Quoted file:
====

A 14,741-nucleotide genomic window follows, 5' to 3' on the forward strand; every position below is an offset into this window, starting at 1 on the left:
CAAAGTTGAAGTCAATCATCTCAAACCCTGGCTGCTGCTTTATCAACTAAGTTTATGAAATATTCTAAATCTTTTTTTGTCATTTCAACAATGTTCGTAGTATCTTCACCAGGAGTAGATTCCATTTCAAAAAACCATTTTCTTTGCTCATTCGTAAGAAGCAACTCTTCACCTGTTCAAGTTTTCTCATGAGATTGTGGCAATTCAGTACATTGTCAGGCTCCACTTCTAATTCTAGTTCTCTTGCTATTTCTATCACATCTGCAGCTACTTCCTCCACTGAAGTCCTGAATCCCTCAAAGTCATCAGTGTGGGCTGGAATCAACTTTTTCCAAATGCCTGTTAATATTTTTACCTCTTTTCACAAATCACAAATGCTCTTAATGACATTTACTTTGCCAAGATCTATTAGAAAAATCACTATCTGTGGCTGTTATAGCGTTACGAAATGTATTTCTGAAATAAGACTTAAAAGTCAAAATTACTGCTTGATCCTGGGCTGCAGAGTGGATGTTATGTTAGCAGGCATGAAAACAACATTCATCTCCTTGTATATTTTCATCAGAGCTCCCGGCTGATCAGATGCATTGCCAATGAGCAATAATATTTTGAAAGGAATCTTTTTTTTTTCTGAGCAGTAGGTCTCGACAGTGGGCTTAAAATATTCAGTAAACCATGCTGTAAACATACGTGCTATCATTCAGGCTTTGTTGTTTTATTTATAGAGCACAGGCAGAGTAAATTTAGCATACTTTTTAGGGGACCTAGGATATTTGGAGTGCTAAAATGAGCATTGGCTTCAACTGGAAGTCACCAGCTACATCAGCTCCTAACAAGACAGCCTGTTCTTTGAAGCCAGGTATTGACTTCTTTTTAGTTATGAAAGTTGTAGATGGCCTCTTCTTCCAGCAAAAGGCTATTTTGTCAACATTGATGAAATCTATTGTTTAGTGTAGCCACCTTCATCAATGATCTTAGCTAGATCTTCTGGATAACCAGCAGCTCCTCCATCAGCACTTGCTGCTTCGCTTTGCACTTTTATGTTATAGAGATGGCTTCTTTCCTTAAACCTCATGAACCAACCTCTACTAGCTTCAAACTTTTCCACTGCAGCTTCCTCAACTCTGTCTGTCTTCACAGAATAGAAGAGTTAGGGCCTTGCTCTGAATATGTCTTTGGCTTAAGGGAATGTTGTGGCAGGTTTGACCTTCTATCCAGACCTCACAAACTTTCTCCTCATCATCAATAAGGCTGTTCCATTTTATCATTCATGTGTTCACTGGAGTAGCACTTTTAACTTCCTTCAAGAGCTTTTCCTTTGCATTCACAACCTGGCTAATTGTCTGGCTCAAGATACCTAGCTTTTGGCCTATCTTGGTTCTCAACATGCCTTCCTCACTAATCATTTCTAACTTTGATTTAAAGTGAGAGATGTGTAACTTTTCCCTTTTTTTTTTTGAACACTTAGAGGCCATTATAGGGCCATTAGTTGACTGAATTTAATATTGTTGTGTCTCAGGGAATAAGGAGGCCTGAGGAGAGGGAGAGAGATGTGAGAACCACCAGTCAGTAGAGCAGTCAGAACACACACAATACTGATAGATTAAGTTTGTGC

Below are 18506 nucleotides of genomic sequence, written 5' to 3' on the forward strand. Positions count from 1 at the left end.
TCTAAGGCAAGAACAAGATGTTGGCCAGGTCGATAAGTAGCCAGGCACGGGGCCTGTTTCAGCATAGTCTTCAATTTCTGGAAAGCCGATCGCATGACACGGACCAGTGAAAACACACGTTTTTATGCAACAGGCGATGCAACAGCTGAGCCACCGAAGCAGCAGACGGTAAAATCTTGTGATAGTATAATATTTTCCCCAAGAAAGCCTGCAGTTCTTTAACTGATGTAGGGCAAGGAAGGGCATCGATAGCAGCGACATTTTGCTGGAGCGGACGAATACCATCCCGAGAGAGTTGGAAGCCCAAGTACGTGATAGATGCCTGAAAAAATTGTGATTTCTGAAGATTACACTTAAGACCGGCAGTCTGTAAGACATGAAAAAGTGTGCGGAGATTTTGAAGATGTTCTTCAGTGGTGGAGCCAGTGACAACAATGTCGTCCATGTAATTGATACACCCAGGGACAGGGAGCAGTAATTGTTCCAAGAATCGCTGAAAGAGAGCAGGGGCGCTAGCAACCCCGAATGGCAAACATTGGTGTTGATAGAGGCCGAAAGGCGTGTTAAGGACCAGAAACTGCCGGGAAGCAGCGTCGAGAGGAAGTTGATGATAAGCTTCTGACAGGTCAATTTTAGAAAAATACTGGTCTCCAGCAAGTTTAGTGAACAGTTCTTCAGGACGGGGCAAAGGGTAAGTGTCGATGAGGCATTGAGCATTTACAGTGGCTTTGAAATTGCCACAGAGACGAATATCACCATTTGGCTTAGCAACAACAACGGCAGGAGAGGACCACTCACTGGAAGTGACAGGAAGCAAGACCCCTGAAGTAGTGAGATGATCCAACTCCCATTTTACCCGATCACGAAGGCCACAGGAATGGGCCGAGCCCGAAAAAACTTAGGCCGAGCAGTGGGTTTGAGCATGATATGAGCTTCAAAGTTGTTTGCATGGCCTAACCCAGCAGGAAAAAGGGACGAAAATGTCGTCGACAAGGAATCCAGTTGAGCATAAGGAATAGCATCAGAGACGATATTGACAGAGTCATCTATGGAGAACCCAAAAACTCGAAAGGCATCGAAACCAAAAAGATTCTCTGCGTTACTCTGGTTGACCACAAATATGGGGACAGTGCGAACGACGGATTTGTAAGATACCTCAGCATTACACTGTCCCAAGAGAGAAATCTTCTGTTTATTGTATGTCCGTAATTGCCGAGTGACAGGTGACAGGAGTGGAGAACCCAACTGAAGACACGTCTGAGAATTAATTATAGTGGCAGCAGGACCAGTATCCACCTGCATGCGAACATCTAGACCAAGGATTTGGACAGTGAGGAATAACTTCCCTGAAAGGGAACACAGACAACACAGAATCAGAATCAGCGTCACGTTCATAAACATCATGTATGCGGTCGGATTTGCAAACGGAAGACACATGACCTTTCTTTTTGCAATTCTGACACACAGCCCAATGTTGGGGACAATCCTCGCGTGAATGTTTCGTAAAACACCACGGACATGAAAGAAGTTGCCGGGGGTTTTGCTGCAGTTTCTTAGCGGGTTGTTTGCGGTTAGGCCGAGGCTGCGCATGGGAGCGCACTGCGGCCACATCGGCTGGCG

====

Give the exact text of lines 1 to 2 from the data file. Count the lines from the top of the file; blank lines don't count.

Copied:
A 14,741-nucleotide genomic window follows, 5' to 3' on the forward strand; every position below is an offset into this window, starting at 1 on the left:
CAAAGTTGAAGTCAATCATCTCAAACCCTGGCTGCTGCTTTATCAACTAAGTTTATGAAATATTCTAAATCTTTTTTTGTCATTTCAACAATGTTCGTAGTATCTTCACCAGGAGTAGATTCCATTTCAAAAAACCATTTTCTTTGCTCATTCGTAAGAAGCAACTCTTCACCTGTTCAAGTTTTCTCATGAGATTGTGGCAATTCAGTACATTGTCAGGCTCCACTTCTAATTCTAGTTCTCTTGCTATTTCTATCACATCTGCAGCTACTTCCTCCACTGAAGTCCTGAATCCCTCAAAGTCATCAGTGTGGGCTGGAATCAACTTTTTCCAAATGCCTGTTAATATTTTTACCTCTTTTCACAAATCACAAATGCTCTTAATGACATTTACTTTGCCAAGATCTATTAGAAAAATCACTATCTGTGGCTGTTATAGCGTTACGAAATGTATTTCTGAAATAAGACTTAAAAGTCAAAATTACTGCTTGATCCTGGGCTGCAGAGTGGATGTTATGTTAGCAGGCATGAAAACAACATTCATCTCCTTGTATATTTTCATCAGAGCTCCCGGCTGATCAGATGCATTGCCAATGAGCAATAATATTTTGAAAGGAATCTTTTTTTTTTCTGAGCAGTAGGTCTCGACAGTGGGCTTAAAATATTCAGTAAACCATGCTGTAAACATACGTGCTATCATTCAGGCTTTGTTGTTTTATTTATAGAGCACAGGCAGAGTAAATTTAGCATACTTTTTAGGGGACCTAGGATATTTGGAGTGCTAAAATGAGCATTGGCTTCAACTGGAAGTCACCAGCTACATCAGCTCCTAACAAGACAGCCTGTTCTTTGAAGCCAGGTATTGACTTCTTTTTAGTTATGAAAGTTGTAGATGGCCTCTTCTTCCAGCAAAAGGCTATTTTGTCAACATTGATGAAATCTATTGTTTAGTGTAGCCACCTTCATCAATGATCTTAGCTAGATCTTCTGGATAACCAGCAGCTCCTCCATCAGCACTTGCTGCTTCGCTTTGCACTTTTATGTTATAGAGATGGCTTCTTTCCTTAAACCTCATGAACCAACCTCTACTAGCTTCAAACTTTTCCACTGCAGCTTCCTCAACTCTGTCTGTCTTCACAGAATAGAAGAGTTAGGGCCTTGCTCTGAATATGTCTTTGGCTTAAGGGAATGTTGTGGCAGGTTTGACCTTCTATCCAGACCTCACAAACTTTCTCCTCATCATCAATAAGGCTGTTCCATTTTATCATTCATGTGTTCACTGGAGTAGCACTTTTAACTTCCTTCAAGAGCTTTTCCTTTGCATTCACAACCTGGCTAATTGTCTGGCTCAAGATACCTAGCTTTTGGCCTATCTTGGTTCTCAACATGCCTTCCTCACTAATCATTTCTAACTTTGATTTAAAGTGAGAGATGTGTAACTTTTCCCTTTTTTTTTTTGAACACTTAGAGGCCATTATAGGGCCATTAGTTGACTGAATTTAATATTGTTGTGTCTCAGGGAATAAGGAGGCCTGAGGAGAGGGAGAGAGATGTGAGAACCACCAGTCAGTAGAGCAGTCAGAACACACACAATACTGATAGATTAAGTTTGTGC